Welcome back! This is going to be a long blog post (student video at end of this post). My aim is to enlighten you, as best possible regards this year’s strong integration of art and the upcoming Grade 5 PYP Exhibition (PYPX). As you may know, during the latter part of this school year, students will be involved in in a personal investigation of their choice. Groups will be organised according to interest and students will involve themselves in a collaborative process of inquiry, and be required to present their learning journey to the whole school community.  This is the culminating learning experience of your child’s elementary school experience and very exciting! Please do not contact home room teachers regards this, at this moment in time. You will be introduced to specific details at the scheduled time, after February break. However, as the Fifth Grade art rotation began last week, and shall continue until Mid-March, art class is currently helping to prepare students to ‘tune in’ to the idea of investigating a PYP transdisciplinary theme, Central Idea, Concept, make specific connections with the UN Sustainable Development Goals, and to develop an understanding that there are a variety of art forms, which they could choose to utilize, later.

Identifying Transdisciplinary Themes, PYP Concepts and UN Sustainable Development Goals

During our first week of art class, through close observation/analysis of various artworks, students had the opportunity to clarify their understanding of the PYP Transdisciplinary Themes and Concepts and the UN Sustainable Development Goals. They have begun to consider how art can be used as a means of raising awareness of such issues.

Students have been exposed to the work or artists who clearly have something to say. Completely open to personal interpretation, students have worked as a whole class, to seek meaning, and identify the Transdisciplinary Theme, PYP Concepts and UN Sustainable Goal in various artworks. So far we have specifically observed the work of Jo Atherton, Yayoi Kusama and Von Wong. 

Exposure to a variety of art making forms

During week two and three, students are being reminded that art comes in a variety of forms, such as painting, drawing, construction, collage, and photography. The intention here is to open their minds to the various media which they could use, if they choose to, as a means of expression during their upcoming personal learning journey. It is already a busy and exciting time, as students have rotated through teacher directed, art stations. All classes are contributing to the same stations. They are reminded to constantly keep in mind, the question “How can I use creativity to express a matter which is important to me?”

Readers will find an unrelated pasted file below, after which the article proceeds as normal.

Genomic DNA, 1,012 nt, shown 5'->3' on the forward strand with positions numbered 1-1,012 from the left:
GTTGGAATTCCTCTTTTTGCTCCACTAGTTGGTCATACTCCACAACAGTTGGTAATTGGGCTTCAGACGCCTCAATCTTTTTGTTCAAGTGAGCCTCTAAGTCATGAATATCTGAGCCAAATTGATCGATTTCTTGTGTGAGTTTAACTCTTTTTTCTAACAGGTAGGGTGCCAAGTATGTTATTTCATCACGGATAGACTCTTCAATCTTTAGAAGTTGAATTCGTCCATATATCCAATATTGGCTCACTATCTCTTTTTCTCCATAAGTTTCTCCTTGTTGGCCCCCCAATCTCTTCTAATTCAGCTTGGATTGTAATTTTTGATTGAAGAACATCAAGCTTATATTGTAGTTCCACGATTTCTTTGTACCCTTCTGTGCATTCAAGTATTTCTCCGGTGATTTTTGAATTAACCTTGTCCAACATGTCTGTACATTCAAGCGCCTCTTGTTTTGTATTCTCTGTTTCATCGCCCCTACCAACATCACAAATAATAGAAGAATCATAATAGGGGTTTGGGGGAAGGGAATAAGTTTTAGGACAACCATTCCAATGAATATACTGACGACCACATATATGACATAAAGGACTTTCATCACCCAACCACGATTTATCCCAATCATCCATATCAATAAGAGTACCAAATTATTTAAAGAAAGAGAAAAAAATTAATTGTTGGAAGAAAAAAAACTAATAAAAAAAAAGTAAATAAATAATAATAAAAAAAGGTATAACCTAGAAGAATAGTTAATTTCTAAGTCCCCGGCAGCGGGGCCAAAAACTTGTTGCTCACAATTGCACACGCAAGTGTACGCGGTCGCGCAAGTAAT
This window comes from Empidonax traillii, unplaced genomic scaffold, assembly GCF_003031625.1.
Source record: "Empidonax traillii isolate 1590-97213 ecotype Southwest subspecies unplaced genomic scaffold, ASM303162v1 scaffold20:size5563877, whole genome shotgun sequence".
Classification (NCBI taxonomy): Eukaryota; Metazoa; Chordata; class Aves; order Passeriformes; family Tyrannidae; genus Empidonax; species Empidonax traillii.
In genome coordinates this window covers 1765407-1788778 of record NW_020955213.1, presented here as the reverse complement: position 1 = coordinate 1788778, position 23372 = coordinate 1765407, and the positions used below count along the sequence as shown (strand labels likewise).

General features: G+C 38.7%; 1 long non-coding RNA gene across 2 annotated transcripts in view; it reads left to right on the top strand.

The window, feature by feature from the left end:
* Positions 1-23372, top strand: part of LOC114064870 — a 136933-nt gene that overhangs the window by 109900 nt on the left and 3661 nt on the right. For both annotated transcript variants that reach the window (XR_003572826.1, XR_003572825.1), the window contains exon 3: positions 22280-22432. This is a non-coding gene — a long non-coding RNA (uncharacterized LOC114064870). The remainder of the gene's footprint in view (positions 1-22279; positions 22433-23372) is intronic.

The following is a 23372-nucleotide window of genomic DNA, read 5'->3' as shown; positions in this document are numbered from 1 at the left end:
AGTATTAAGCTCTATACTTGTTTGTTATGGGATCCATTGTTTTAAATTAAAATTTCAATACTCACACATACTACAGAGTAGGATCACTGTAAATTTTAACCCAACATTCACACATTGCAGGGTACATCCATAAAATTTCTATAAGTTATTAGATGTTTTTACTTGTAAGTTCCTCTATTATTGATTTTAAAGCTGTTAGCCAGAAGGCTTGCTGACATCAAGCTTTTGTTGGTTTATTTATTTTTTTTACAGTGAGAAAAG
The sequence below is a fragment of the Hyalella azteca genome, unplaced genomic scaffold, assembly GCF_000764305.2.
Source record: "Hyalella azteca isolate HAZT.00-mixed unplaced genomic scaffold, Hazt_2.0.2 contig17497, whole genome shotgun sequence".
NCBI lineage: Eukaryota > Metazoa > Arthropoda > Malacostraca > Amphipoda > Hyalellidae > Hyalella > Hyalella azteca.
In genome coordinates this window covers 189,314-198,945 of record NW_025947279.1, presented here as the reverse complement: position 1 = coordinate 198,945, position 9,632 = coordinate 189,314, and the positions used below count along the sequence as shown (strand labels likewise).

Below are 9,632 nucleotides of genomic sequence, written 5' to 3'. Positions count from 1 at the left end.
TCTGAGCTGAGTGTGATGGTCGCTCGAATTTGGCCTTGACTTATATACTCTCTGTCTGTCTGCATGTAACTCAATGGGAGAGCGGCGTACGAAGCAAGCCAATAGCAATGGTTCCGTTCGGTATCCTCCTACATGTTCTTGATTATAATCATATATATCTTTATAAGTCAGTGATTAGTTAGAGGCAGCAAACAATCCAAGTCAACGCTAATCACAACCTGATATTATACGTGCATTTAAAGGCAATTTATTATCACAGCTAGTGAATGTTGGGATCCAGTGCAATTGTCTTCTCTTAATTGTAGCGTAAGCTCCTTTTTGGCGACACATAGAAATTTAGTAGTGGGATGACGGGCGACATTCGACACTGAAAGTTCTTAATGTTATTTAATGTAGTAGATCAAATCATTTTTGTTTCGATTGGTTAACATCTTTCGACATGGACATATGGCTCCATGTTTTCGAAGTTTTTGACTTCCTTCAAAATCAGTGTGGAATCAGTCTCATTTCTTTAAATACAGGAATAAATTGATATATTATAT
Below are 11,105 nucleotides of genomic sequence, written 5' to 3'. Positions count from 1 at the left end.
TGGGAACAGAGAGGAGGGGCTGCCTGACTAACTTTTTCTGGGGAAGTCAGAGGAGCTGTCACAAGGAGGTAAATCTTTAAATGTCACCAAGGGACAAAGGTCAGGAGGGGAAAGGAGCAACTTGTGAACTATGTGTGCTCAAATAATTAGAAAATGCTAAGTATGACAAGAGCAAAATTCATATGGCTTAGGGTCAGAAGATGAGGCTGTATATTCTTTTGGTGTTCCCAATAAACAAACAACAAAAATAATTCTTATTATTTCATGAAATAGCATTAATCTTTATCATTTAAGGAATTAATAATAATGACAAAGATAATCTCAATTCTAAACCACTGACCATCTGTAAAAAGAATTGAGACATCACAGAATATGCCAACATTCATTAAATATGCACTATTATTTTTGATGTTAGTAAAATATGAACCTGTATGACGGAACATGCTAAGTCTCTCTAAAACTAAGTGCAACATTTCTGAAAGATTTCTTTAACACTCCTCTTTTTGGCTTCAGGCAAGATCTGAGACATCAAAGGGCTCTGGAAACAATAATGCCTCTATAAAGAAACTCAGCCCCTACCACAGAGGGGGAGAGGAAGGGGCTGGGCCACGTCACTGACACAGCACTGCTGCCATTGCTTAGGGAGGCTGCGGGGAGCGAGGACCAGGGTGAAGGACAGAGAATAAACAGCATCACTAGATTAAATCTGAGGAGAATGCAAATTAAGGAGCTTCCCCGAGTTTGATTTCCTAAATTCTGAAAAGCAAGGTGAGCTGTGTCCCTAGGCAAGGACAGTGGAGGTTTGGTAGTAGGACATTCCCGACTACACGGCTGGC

PYP Attitudes/Attributes (Learner Profile)

Incorporated into all, is consideration of the PYP Learner Profile. A shared painting can be a challenge and cause great frustration when a partner removes, changes, or transforms an area of a work with which you held a moment of great pride. A strong sense of perseverance, and acceptance is required  and students are being encouraged to be responsible and caring in their approach to all. I am pleased to report, that to date, a large percentage of students are demonstrating high levels of positivity in this regard. In fact, as the week has progressed, excited students have returned to art class before or after school, or during recess, simply to observe the new development that has occured during their time away.

Reflection/Evaluation

Reflection and evaluation comes quite naturally. The art room can be noisy at times,  as students are constantly engaged in talking to each other about what is working and what is not. As we are in the the early stages, some guidance is required in some instances, as they self and peer evaluate. Positive and constructive feedback is encouraged as they make collaborative decisions regards their next steps with the work. At the end of each lesson, a whole class moment of reflection is required, where students discuss challenges met, and any strategies they may be devising to overcome this.

Next Steps

The entire Fifth Grade are working rapidly. It has been amazing to see! For all of us, there are moments or great joy, and moments of disappointment. An artwork can be fabulous one minute, and ruined the next! Tolerance, forgiveness, acceptance, open mindedness, and perseverance are our words of the week! Two weeks of planned work is well under way, and in these early days students are requesting more. Together, we are making decision regards the introduction of new stations. And together, we shall decide, later in the year, and as a result of community feedback, which of our collaborative works we agree to being ‘presentable’ for the exhibition.

Below, I share two videos. Von Wong’s ‘The Last Straw’ and his artwork ‘The Parting of the Plastic Seas’, and a video of Fifth Grade artists at work.